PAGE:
In considering the issue of procedural fairness, the Court of Appeal cited the well-accepted principle that the closer the function of the decision-maker is to the judicial function of adjudicating a dispute, the more the decision-maker will be expected to comply closely with the standards expected of judges.1 In this case, the Court noted that the arbitration proceeding under the Act was modelled on a judicial proceeding; the arbitration decisions were important to the persons affected by them; and the arbitrators were lawyers presumed to be well-versed in the legal tradition of the neutrality of decision-makers.

Further, the Court found that the issues being discussed in the ex parte communications were not trivial, stating:

"Private conversations between an arbitrator and one party to the dispute do not necessarily have to deal with the merits of the dispute or evidence in order to be disqualifying."2

For example, the first of the private conversations related to the decision to be made by two of the arbitrators on whether the arbitration would proceed before a single arbitrator or a panel of three. The Court of Appeal found that this decision was material having significant costs consequences for the Hunts who had advocated for a single arbitrator. Indeed, the Strata's lawyer himself recognized that the costs of the arbitration might be of some strategic importance.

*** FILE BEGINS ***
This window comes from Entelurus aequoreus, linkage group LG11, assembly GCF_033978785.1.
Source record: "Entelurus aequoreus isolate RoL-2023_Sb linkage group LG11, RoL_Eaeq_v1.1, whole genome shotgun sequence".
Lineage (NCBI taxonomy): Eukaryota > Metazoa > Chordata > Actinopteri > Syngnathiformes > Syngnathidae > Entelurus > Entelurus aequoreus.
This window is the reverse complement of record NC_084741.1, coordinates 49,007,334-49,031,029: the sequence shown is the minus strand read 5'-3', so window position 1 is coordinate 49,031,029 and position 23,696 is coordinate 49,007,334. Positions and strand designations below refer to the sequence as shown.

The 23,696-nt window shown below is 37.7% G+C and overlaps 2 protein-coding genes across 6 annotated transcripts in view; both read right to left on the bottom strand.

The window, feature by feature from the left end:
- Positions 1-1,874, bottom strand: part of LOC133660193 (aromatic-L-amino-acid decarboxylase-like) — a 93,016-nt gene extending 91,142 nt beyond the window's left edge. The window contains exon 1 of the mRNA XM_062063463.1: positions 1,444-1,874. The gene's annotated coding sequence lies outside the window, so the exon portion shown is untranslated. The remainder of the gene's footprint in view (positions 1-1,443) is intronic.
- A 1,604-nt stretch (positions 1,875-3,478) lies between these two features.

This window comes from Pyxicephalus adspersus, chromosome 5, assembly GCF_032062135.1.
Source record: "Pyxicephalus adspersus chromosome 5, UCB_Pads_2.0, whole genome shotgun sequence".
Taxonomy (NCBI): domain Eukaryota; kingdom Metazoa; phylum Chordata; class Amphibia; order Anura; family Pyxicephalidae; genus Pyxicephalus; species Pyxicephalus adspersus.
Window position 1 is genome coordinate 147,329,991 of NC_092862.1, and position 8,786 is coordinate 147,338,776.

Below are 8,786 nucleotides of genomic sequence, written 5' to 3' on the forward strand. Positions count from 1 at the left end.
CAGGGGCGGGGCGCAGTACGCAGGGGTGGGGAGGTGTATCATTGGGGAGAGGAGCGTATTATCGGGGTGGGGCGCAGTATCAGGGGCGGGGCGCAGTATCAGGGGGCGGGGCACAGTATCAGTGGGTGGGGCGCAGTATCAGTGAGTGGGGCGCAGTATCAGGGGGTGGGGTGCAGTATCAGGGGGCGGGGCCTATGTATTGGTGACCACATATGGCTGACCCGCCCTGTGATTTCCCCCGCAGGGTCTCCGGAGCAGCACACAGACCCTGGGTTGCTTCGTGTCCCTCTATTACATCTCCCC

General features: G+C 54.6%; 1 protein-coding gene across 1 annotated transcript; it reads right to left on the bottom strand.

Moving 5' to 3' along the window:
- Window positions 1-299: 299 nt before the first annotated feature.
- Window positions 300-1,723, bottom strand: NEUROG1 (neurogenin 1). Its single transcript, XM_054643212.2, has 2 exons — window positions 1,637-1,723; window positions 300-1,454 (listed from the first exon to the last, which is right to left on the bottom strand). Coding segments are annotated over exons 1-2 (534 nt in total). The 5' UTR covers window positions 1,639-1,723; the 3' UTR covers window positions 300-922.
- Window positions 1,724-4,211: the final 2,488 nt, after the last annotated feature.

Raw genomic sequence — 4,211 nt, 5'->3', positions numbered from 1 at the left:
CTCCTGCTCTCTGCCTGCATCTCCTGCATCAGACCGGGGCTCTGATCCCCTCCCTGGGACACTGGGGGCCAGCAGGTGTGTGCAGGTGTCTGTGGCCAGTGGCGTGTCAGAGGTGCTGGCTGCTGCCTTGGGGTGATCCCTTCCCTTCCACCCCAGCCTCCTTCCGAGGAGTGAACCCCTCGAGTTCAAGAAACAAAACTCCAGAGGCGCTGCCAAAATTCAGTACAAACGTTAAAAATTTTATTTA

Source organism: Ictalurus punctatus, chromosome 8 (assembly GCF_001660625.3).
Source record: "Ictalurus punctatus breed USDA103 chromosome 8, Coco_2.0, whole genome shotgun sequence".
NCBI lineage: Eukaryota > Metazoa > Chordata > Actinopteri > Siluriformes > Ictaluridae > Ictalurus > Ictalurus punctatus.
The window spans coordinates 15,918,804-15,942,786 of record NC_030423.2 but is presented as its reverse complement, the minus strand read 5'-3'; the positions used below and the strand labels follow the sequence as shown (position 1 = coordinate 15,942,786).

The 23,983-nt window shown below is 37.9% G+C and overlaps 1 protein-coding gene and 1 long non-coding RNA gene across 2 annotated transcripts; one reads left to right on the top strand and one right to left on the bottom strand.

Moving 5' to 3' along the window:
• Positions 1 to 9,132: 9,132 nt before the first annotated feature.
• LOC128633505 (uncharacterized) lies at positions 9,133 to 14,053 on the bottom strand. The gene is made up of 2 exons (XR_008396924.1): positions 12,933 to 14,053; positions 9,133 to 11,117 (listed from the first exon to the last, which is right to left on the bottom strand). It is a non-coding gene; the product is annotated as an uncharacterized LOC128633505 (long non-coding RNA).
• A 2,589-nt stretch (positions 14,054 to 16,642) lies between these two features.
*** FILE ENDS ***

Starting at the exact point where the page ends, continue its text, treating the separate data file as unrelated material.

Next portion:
Likewise, the private discussions regarding mediation were also found to have significant consequences to the Hunts. These discussions painted the Strata as the reasonable party in the dispute (and by inference painted the Hunts as the unreasonable party). The Court specifically noted the irony in the arbitrators' willingness to engage in ex parte communications with the Strata's lawyer regarding the Hunts' position on mediation while failing to comply with their arbitral duty under the Act to raise the mediation option with both parties. In this case, the Strata understood that the comparative costs as between mediation and arbitration were of strategic importance and could be used as a tool to put pressure on the Hunts.

The Court concluded that there was a reasonable apprehension of bias, applying the test as to what an informed person, viewing the matter realistically and practically, and having thought the matter through, would conclude.  Actual prejudice is not necessary to give rise to an unfair process.